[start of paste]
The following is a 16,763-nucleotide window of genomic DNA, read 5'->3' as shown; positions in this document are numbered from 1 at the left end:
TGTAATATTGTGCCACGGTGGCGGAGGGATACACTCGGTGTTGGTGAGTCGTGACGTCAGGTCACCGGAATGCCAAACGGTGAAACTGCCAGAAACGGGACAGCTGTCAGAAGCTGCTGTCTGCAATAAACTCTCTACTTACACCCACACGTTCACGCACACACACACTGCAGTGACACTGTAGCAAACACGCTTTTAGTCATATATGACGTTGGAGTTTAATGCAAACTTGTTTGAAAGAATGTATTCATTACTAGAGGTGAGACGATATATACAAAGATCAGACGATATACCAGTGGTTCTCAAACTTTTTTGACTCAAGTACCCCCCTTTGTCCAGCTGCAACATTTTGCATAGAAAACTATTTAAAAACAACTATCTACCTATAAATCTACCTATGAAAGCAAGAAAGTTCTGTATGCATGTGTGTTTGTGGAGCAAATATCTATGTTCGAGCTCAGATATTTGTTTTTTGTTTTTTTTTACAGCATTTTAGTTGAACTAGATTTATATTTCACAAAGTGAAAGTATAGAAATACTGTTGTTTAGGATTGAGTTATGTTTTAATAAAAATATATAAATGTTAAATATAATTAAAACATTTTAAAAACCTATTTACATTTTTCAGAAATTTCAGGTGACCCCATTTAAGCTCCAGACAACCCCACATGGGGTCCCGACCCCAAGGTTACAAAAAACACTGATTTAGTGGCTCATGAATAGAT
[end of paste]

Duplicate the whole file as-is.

The following is a 16,763-nucleotide window of genomic DNA, read 5'->3' as shown; positions in this document are numbered from 1 at the left end:
TGTAATATTGTGCCACGGTGGCGGAGGGATACACTCGGTGTTGGTGAGTCGTGACGTCAGGTCACCGGAATGCCAAACGGTGAAACTGCCAGAAACGGGACAGCTGTCAGAAGCTGCTGTCTGCAATAAACTCTCTACTTACACCCACACGTTCACGCACACACACACTGCAGTGACACTGTAGCAAACACGCTTTTAGTCATATATGACGTTGGAGTTTAATGCAAACTTGTTTGAAAGAATGTATTCATTACTAGAGGTGAGACGATATATACAAAGATCAGACGATATACCAGTGGTTCTCAAACTTTTTTGACTCAAGTACCCCCCTTTGTCCAGCTGCAACATTTTGCATAGAAAACTATTTAAAAACAACTATCTACCTATAAATCTACCTATGAAAGCAAGAAAGTTCTGTATGCATGTGTGTTTGTGGAGCAAATATCTATGTTCGAGCTCAGATATTTGTTTTTTGTTTTTTTTTACAGCATTTTAGTTGAACTAGATTTATATTTCACAAAGTGAAAGTATAGAAATACTGTTGTTTAGGATTGAGTTATGTTTTAATAAAAATATATAAATGTTAAATATAATTAAAACATTTTAAAAACCTATTTACATTTTTCAGAAATTTCAGGTGACCCCATTTAAGCTCCAGACAACCCCACATGGGGTCCCGACCCCAAGGTTACAAAAAACACTGATTTAGTGGCTCATGAATAGAT